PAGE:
2007-05-05 | NINa
and Brian Backlash |
Brian Backlash: Your homestate of Arizona is well known for the Grand Canyon, the Barringer Meteorite Crater and Machines of Loving Grace. What's Arizona's best kept secret, the thing you love most about it?
Damon: Arizona is the desert. It's like death out here, there is something romantic that speaks to the cowboy in us all, that tells you to ride out west, where the lizards die of thirst, and rough it out. All of us have chosen to remain here, having plenty of opportunity to go somewhere else.
Arizona's best kept secret? Live music. People out there in the internet world would not believe how many F#@#$ awesome live bands there are here of all types. It's not like LA, everyone here is friendly with each other and support each other.
NINa: Tell us about that Arizona Fetish Ball - a film clip, during the show, is attached to your www.Myspace/n17 profile please. Looks extreme. Were the girls amateurs?
Damon: That show was done as a favor for an old friend of N17, Steve Haworth, the church of body modification and life suspended guy. It was a fetish ball, with merchandise, performances by several groups, the (amateur) girls were entered into a contest. We played on the other side of the bar, away from all the fetish booths. It was a huge show, a ton of people were there. There's a vid of the whole set somewhere.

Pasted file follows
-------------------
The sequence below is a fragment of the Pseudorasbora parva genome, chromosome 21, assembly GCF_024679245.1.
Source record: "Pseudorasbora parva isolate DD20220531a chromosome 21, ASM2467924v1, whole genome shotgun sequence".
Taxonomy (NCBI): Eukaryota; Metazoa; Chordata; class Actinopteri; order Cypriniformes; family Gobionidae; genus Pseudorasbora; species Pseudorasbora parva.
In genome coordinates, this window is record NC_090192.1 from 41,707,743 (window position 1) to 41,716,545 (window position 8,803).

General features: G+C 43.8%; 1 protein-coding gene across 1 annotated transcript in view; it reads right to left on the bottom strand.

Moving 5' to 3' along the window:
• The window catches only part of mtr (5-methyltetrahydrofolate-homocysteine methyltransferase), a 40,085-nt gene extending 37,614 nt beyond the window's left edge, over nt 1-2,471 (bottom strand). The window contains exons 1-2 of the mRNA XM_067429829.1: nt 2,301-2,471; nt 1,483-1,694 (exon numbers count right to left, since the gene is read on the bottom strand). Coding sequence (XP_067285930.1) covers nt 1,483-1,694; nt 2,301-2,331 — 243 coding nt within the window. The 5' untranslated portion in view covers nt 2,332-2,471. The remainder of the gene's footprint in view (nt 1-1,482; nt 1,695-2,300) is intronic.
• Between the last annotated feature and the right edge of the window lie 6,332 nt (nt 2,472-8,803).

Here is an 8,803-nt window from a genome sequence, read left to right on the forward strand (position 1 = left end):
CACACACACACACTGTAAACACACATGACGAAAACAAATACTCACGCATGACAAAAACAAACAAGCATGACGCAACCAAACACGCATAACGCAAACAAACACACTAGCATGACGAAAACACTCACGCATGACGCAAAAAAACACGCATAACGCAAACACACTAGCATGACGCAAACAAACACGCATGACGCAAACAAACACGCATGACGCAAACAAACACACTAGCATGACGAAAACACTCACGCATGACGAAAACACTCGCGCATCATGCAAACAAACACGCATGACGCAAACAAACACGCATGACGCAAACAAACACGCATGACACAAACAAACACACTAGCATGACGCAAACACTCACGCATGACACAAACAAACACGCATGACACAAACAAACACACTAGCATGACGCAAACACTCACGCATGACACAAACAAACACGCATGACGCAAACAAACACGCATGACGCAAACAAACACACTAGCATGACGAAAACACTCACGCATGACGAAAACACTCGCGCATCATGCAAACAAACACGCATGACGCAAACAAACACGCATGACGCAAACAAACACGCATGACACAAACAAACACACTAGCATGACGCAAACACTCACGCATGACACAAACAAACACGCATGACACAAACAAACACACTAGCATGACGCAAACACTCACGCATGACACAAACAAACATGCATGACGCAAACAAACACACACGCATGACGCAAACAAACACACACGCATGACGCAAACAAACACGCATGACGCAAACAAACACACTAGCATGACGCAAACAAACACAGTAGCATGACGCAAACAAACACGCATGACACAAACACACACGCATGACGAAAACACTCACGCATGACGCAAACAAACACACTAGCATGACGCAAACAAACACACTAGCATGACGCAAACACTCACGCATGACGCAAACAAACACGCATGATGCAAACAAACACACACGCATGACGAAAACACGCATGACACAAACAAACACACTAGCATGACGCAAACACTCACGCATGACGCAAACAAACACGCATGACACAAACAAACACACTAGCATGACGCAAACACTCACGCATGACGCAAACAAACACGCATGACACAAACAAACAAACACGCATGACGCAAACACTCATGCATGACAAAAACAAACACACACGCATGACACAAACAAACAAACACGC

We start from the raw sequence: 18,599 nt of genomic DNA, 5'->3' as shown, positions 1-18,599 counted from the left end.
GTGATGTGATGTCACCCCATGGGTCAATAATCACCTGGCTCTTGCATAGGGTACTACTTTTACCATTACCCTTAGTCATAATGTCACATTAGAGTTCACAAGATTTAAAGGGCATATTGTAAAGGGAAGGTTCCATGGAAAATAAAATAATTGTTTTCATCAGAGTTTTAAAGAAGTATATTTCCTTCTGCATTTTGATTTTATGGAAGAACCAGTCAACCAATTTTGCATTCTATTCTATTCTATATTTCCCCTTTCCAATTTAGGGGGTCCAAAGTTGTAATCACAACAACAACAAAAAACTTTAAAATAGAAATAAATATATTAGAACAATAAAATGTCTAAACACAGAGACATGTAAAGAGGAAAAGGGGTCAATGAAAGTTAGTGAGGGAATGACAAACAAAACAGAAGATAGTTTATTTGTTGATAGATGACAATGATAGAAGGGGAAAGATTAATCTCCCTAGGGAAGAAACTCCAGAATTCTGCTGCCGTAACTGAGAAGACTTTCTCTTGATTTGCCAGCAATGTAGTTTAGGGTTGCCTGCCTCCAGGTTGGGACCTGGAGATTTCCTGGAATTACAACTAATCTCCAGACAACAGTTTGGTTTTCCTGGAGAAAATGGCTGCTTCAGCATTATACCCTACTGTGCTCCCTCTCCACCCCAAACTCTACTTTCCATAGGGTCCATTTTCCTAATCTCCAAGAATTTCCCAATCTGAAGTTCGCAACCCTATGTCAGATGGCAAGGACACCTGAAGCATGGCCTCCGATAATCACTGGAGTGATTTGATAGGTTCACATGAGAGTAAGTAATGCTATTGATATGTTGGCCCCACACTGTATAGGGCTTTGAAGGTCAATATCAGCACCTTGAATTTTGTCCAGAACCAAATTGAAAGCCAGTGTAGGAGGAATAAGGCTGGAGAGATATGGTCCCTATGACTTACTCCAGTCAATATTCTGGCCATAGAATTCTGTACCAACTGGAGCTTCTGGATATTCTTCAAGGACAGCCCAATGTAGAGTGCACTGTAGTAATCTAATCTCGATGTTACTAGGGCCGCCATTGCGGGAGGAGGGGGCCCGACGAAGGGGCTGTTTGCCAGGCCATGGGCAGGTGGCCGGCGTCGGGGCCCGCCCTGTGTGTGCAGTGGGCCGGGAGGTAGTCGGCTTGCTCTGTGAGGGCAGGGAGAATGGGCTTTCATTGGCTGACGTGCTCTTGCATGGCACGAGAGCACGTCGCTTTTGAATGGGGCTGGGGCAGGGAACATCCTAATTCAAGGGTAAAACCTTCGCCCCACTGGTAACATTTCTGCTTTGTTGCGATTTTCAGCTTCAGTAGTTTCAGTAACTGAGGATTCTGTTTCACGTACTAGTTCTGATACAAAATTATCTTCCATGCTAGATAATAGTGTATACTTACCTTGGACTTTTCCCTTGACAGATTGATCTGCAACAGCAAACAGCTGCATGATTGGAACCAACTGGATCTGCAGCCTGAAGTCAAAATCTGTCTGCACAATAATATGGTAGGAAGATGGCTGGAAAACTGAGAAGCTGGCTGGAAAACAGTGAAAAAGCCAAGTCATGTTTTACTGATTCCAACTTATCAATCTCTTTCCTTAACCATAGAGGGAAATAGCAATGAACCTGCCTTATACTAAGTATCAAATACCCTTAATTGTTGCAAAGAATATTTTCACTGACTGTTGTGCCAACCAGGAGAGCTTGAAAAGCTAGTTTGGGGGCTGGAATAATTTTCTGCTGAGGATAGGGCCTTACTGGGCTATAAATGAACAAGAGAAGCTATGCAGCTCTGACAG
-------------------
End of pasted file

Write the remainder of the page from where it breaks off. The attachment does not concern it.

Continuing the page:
NINa: N17 has been in the music business for 14 years, and you've had the fortune to share the stage with Marilyn Manson, Ministry, Danzig, Fear Factory, Front Line Assembly, Type O Negative, Neurosis, Misfits, Clutch, Christian Death, Acumen Nation, Die Krupps, Sevendust, Low Pop Suicide,Thrill Kill Kult, Lords of Acid, Skrew, Bile, Chris Connelly, Prick, Snake River Conspiracy, Electric Hellfire Club, Numb and many others. Few bands have shared the stage with as many prestigious and well known groups. Has good management helped?
Damon: All those bands kick ass. Back to the question.....
Good management is essential for any professional band, being self managed is easy, in some ways easier than getting together with an outside voice, someone who always has your best interest, in long and short run, at heart and will push you to your limits in some way. We got good advice, we took good advice.
Brian Backlash: As NINa mentioned earlier, you've shared the stage with a huge swath of industrial/metal/rock groups. Who would you like to share the stage with these days, whom you've not previously?
Damon: N17 would like to share the stage with New Model Army, the best band in the world, and we say that with authority. If we got plane tickets, we're going to Europe to play with NMA. We've played with non industrial rock bands plenty of times, and we always emerge with new fans when they haven't seen us tear hell out of a place before.
In the electronic world, we'd play with just about anyone who wanted to come in from out of town, it doesn't matter to us how many records you sold, it's all about putting on a special , memorable show, with bands that dont play here all the time. We got to play the opening slot on the FLA/Die Warzau/Numb tour, and that was the biggest industrial festival show we ever saw around here.
Brian Backlash: What's been your favorite show you've played, to date?